Low Energy Muons : Data Acquisition

Since september 2005 the LEM frontend hardware consists of standard NIM modules and a VME crate with programmable constant fraction discriminators (PSI CFD950), a multihit TDC (CAEN V1190) for digitizing of time information, and a scaler module (SIS3820) for rate measurements.

The VME frontend process for readout of the VME TDC data is running on the backend server and connected to the VME crate by a SIS 3100/1100 VME-PCI interface. The backend computer consists of a Scientific Linux 4 server Intel SR2400 (Thomas-Krenn.AG) with 2 Xeon CPU's, a RAID-1 system, backup fan kit and 2 hot-swap power supplies. Presently, all front- and backend processes are running on one server; in future, the VME readout could be performed by a SHARC processor that is an option of the SIS3100 VME card. The complete event evaluation is done in software: the TDC is operated in Continuous Storage Mode, and the frontend process reads all the TDC data, searches for events that fulfill the trigger condition, and builds the events to be sent to the DAQ system.
The LEM slow control parameters like pressure, temperature, level-meter, high-voltages etc. are read and managed through a Lantronix ETS32PR 32-channel RS232 terminal server and by MSCB network nodes which are connected by TCP/IP with the backend server.

The high voltage for the LEM transport system (electrostatic lenses, mirror, accelerators) is supplied by FUG HCN and HCL devices. A total of 48 channels for voltage and current setting and monitoring is provided by analog output and input modules (0-10V, FieldPoint FP-AO-210 and FP-AI110). The high voltage for the photo-multiplier and MCP detectors is supplied by NIM NHQ modules and MSCB HVR400 cards. The FP as well as the NHQ and HVR400 devices are remotely controlled by a serial RS232 link (either direct to a PC or to the terminal server).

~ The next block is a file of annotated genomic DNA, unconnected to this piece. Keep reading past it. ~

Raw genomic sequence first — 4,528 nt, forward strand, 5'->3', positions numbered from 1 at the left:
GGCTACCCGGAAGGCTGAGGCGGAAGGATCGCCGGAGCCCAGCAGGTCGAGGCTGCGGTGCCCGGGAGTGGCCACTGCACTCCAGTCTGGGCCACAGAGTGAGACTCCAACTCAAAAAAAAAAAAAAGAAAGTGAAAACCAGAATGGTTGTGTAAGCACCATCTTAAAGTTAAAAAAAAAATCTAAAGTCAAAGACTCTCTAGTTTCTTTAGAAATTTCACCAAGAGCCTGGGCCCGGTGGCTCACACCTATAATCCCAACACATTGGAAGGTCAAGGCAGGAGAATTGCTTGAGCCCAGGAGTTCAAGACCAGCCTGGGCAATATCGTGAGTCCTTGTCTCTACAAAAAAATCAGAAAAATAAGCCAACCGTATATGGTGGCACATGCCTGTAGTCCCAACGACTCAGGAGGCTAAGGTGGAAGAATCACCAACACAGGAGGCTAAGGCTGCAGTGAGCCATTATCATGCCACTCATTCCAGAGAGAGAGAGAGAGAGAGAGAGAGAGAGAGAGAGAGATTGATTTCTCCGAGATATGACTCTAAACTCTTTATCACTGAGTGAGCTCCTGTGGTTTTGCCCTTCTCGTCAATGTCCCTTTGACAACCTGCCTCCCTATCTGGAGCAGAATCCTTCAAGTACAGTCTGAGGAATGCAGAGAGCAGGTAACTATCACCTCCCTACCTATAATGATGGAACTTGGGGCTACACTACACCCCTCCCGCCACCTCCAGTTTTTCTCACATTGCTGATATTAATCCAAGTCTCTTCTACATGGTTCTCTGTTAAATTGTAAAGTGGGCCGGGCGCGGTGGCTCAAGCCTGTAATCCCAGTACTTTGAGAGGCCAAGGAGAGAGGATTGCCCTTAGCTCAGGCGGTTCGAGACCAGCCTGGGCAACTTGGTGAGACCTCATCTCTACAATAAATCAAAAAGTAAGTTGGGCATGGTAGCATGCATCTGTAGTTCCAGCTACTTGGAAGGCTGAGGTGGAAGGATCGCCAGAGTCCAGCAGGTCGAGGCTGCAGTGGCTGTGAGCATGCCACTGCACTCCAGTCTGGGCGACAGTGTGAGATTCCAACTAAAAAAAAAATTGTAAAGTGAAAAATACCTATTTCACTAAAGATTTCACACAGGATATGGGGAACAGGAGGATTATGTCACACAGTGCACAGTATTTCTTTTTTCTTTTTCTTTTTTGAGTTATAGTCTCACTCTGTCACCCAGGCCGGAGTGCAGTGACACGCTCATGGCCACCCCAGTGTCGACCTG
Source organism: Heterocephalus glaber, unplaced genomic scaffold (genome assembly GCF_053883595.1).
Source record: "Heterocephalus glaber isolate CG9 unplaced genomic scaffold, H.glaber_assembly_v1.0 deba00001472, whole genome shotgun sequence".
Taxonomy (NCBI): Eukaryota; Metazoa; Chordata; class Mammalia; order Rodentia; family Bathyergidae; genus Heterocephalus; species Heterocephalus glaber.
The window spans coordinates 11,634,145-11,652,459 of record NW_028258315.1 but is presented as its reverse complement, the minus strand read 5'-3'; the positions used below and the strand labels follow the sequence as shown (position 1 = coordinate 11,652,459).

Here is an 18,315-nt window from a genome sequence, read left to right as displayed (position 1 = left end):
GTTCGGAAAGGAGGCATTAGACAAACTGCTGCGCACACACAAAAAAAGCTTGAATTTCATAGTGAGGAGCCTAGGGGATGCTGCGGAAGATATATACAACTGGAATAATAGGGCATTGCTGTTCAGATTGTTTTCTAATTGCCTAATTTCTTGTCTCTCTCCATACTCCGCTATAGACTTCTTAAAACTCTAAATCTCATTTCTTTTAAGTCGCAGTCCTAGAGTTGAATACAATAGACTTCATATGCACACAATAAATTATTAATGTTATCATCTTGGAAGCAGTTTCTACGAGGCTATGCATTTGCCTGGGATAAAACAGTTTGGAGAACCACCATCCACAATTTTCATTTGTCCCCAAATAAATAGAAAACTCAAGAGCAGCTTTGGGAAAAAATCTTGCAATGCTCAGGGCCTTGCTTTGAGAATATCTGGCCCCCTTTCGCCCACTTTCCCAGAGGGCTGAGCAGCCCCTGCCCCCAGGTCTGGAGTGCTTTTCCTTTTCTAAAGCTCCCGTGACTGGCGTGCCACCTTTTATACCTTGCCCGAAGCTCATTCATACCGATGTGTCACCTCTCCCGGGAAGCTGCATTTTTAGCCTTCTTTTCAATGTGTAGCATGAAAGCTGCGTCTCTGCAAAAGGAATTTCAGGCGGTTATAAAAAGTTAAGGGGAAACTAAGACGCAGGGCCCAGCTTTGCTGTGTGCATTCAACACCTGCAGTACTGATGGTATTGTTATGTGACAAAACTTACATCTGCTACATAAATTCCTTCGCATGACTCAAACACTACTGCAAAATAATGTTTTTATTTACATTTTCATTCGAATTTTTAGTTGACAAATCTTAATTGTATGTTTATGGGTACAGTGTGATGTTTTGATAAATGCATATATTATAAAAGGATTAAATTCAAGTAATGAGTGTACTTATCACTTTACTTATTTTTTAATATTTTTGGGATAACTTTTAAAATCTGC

For data taking we are using the MIDAS data acquisition system. The run control of the experiment uses the MIDAS web interface mhttpd for easy access through a web browser. The current slow control system of the LEM apparatus can be viewed here (accessible only from PSI Intranet).

The data are filled into histograms by the MIDAS analyzer. In parallel they are written event-by-event to disk in ROOT format. The ROOT histograms are locally and remotely accesible on tcpip port 9090; at the end of a run (EOR) they are dumped to a Root file. The histograms and event-by-event data files can be viewed with ROOT. The event-by-event data allows offline a re-analysis/inspection of the data with different cut conditions. Simple fitting procedures for online analysis are available. More complex analysis can be performed by using the the musrfit package and Maximum Entropy programs for analysis in time/frequency space. A conversion to PSI µSR bin, nexus, TRIUMF mud and ascii formats is available. For more information about musrfit and the conversion program any2many, see Software and data storage.

The electronic logbook utility Elog is used as experiment logbook and for collecting summary files of the data runs.